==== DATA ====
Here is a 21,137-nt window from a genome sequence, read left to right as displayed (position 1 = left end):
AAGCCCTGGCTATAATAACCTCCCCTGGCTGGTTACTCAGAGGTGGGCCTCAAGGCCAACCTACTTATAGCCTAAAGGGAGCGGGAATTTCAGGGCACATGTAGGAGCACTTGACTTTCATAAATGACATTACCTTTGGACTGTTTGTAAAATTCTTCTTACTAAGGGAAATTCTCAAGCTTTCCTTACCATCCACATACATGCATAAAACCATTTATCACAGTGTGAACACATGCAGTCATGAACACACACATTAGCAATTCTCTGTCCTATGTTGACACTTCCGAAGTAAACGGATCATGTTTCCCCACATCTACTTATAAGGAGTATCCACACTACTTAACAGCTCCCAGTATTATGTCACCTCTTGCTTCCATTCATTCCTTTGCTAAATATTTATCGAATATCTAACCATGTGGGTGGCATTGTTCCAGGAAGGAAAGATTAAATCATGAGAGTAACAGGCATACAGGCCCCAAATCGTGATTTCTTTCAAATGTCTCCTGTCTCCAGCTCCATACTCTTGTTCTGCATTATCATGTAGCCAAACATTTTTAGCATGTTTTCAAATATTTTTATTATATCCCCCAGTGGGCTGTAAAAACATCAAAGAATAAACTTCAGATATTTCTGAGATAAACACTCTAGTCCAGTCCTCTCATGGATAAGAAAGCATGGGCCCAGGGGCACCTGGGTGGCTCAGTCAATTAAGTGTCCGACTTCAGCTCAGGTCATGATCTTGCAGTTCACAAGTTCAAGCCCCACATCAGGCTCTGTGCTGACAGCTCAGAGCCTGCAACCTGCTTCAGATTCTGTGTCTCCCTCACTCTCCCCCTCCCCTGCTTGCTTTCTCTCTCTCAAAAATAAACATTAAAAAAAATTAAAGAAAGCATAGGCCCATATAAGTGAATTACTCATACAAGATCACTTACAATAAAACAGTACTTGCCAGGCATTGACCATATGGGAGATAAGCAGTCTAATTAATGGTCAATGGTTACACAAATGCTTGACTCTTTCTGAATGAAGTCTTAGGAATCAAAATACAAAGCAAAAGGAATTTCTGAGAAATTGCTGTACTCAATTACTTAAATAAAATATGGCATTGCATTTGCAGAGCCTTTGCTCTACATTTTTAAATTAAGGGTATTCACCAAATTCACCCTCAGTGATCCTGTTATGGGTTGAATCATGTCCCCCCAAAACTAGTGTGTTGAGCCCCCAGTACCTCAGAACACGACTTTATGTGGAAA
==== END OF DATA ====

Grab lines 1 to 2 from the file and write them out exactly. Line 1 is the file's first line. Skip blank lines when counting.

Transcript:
Here is a 21,137-nt window from a genome sequence, read left to right as displayed (position 1 = left end):
AAGCCCTGGCTATAATAACCTCCCCTGGCTGGTTACTCAGAGGTGGGCCTCAAGGCCAACCTACTTATAGCCTAAAGGGAGCGGGAATTTCAGGGCACATGTAGGAGCACTTGACTTTCATAAATGACATTACCTTTGGACTGTTTGTAAAATTCTTCTTACTAAGGGAAATTCTCAAGCTTTCCTTACCATCCACATACATGCATAAAACCATTTATCACAGTGTGAACACATGCAGTCATGAACACACACATTAGCAATTCTCTGTCCTATGTTGACACTTCCGAAGTAAACGGATCATGTTTCCCCACATCTACTTATAAGGAGTATCCACACTACTTAACAGCTCCCAGTATTATGTCACCTCTTGCTTCCATTCATTCCTTTGCTAAATATTTATCGAATATCTAACCATGTGGGTGGCATTGTTCCAGGAAGGAAAGATTAAATCATGAGAGTAACAGGCATACAGGCCCCAAATCGTGATTTCTTTCAAATGTCTCCTGTCTCCAGCTCCATACTCTTGTTCTGCATTATCATGTAGCCAAACATTTTTAGCATGTTTTCAAATATTTTTATTATATCCCCCAGTGGGCTGTAAAAACATCAAAGAATAAACTTCAGATATTTCTGAGATAAACACTCTAGTCCAGTCCTCTCATGGATAAGAAAGCATGGGCCCAGGGGCACCTGGGTGGCTCAGTCAATTAAGTGTCCGACTTCAGCTCAGGTCATGATCTTGCAGTTCACAAGTTCAAGCCCCACATCAGGCTCTGTGCTGACAGCTCAGAGCCTGCAACCTGCTTCAGATTCTGTGTCTCCCTCACTCTCCCCCTCCCCTGCTTGCTTTCTCTCTCTCAAAAATAAACATTAAAAAAAATTAAAGAAAGCATAGGCCCATATAAGTGAATTACTCATACAAGATCACTTACAATAAAACAGTACTTGCCAGGCATTGACCATATGGGAGATAAGCAGTCTAATTAATGGTCAATGGTTACACAAATGCTTGACTCTTTCTGAATGAAGTCTTAGGAATCAAAATACAAAGCAAAAGGAATTTCTGAGAAATTGCTGTACTCAATTACTTAAATAAAATATGGCATTGCATTTGCAGAGCCTTTGCTCTACATTTTTAAATTAAGGGTATTCACCAAATTCACCCTCAGTGATCCTGTTATGGGTTGAATCATGTCCCCCCAAAACTAGTGTGTTGAGCCCCCAGTACCTCAGAACACGACTTTATGTGGAAA